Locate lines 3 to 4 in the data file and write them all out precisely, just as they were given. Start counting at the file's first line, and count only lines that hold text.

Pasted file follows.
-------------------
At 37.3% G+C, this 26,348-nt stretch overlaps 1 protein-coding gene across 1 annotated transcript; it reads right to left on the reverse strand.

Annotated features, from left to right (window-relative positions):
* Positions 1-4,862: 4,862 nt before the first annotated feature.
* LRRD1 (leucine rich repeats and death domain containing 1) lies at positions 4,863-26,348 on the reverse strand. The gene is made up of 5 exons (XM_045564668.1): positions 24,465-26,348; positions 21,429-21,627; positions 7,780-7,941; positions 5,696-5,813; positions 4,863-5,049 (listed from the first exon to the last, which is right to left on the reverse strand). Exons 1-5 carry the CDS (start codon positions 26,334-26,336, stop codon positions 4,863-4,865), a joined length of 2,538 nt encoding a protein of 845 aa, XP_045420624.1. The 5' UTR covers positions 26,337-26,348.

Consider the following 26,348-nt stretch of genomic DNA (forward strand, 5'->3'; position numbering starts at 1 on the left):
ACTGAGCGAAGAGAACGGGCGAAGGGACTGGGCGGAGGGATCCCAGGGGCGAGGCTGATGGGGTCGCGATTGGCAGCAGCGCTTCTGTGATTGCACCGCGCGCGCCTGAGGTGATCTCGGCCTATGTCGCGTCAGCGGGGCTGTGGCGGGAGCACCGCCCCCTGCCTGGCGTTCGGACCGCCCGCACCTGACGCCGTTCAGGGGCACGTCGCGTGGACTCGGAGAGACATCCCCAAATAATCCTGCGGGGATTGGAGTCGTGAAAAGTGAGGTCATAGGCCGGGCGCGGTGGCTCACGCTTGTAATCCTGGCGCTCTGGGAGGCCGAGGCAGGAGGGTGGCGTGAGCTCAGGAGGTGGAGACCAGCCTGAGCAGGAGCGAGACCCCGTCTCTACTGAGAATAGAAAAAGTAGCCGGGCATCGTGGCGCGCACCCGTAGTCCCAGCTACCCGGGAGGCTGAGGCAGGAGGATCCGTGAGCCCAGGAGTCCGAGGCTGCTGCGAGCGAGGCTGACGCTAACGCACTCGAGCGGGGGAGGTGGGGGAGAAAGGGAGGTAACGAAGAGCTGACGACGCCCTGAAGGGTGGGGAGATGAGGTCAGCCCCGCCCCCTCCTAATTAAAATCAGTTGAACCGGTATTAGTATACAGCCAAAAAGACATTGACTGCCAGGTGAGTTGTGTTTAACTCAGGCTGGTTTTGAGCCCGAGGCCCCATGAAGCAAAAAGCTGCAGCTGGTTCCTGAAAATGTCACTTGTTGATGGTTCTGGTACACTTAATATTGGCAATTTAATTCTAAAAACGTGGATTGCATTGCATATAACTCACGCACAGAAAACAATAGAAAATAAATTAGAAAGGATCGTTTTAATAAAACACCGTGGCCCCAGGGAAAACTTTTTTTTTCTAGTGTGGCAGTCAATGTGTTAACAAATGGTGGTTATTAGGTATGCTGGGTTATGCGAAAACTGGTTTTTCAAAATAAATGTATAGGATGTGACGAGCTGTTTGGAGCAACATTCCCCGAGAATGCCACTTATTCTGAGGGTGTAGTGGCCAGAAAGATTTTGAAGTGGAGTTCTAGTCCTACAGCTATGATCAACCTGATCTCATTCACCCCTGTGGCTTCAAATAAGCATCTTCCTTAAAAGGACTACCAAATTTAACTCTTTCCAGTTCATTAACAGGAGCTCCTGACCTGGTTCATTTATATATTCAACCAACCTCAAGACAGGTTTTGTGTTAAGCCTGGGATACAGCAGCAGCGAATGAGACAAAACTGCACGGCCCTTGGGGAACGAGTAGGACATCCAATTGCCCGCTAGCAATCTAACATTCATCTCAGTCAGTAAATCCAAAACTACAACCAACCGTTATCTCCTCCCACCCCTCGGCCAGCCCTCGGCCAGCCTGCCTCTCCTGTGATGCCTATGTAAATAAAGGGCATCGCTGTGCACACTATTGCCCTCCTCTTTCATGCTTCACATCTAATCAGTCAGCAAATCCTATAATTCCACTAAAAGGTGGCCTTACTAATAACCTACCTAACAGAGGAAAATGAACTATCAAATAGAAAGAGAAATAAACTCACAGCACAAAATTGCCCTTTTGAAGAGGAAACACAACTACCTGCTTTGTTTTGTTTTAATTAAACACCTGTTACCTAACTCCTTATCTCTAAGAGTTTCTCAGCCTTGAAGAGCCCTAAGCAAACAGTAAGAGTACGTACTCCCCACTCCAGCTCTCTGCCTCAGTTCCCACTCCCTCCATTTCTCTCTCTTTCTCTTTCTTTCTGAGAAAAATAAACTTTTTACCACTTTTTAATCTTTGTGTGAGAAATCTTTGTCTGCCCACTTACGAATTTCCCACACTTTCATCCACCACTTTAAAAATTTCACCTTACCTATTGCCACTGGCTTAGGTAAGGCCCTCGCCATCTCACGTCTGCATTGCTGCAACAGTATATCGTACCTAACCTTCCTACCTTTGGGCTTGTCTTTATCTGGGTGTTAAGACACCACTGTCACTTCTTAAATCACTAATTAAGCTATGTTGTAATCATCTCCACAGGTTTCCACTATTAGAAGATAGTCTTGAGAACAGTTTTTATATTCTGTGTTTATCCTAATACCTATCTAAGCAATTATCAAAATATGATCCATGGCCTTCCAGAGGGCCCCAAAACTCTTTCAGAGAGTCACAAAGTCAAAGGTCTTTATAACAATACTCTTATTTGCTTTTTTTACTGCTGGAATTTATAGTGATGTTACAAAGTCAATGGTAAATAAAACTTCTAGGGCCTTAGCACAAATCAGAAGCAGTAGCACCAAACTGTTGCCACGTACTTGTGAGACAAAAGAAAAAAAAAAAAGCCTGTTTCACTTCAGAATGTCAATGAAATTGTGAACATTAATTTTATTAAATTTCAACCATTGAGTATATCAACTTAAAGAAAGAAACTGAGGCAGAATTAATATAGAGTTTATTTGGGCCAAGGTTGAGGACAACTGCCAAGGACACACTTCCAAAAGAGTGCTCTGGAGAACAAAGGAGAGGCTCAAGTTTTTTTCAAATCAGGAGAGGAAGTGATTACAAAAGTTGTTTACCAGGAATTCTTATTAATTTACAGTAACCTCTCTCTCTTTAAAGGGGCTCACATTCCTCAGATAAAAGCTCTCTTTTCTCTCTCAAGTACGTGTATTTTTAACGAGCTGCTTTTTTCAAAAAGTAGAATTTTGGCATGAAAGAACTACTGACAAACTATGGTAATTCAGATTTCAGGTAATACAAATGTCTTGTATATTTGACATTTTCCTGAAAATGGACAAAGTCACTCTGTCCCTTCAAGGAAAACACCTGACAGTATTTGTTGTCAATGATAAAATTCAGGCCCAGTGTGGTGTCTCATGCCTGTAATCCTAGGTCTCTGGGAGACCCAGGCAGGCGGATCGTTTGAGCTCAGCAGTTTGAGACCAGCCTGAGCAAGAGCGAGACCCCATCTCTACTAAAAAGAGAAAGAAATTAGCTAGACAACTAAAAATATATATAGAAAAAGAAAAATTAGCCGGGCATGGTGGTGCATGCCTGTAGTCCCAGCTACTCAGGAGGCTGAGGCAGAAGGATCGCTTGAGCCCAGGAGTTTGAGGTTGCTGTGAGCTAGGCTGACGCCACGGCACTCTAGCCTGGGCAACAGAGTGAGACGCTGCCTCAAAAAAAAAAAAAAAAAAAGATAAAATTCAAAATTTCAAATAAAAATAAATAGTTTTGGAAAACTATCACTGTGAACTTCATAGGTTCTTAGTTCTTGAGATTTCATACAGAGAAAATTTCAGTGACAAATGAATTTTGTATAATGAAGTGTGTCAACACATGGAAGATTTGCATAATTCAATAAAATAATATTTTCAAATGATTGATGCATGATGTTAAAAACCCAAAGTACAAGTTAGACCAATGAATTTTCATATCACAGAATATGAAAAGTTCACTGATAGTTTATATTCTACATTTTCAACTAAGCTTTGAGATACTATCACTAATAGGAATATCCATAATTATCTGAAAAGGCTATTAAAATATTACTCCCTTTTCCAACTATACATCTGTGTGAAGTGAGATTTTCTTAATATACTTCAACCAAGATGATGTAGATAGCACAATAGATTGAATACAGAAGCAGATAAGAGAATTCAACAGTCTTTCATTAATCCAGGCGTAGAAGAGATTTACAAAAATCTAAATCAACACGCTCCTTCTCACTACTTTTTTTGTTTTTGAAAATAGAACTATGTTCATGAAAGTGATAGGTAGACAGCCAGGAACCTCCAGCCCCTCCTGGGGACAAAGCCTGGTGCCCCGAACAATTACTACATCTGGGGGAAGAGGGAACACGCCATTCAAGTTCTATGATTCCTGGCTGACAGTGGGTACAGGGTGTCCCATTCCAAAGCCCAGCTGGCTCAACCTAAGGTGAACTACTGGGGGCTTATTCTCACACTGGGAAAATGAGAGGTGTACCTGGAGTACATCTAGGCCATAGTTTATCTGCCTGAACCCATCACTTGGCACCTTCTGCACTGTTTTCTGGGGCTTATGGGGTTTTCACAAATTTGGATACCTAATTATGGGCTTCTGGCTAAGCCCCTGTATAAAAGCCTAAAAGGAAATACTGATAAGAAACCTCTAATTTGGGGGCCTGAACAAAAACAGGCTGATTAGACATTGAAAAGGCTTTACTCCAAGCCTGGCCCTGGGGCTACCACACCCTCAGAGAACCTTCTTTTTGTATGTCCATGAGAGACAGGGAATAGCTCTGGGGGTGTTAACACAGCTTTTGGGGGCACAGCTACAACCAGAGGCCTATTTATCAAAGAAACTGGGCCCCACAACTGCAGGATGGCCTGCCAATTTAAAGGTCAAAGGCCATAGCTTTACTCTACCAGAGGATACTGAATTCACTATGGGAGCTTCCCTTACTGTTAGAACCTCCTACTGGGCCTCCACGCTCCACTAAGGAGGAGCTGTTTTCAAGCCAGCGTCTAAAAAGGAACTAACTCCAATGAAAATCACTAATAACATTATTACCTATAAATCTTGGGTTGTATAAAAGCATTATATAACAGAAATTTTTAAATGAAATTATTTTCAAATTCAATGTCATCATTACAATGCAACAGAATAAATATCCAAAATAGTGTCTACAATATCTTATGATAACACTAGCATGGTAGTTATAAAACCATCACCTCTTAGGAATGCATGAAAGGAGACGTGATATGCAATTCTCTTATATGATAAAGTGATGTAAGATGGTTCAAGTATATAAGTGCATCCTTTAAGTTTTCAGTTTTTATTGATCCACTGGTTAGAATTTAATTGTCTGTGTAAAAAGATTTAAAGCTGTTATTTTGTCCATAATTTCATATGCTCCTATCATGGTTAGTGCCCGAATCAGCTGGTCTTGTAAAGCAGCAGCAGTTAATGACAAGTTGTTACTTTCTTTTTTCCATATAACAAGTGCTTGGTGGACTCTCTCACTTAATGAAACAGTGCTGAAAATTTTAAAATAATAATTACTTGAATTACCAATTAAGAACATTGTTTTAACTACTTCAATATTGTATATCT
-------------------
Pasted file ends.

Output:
* Positions 1-4,862: 4,862 nt before the first annotated feature.
* LRRD1 (leucine rich repeats and death domain containing 1) lies at positions 4,863-26,348 on the reverse strand. The gene is made up of 5 exons (XM_045564668.1): positions 24,465-26,348; positions 21,429-21,627; positions 7,780-7,941; positions 5,696-5,813; positions 4,863-5,049 (listed from the first exon to the last, which is right to left on the reverse strand). Exons 1-5 carry the CDS (start codon positions 26,334-26,336, stop codon positions 4,863-4,865), a joined length of 2,538 nt encoding a protein of 845 aa, XP_045420624.1. The 5' UTR covers positions 26,337-26,348.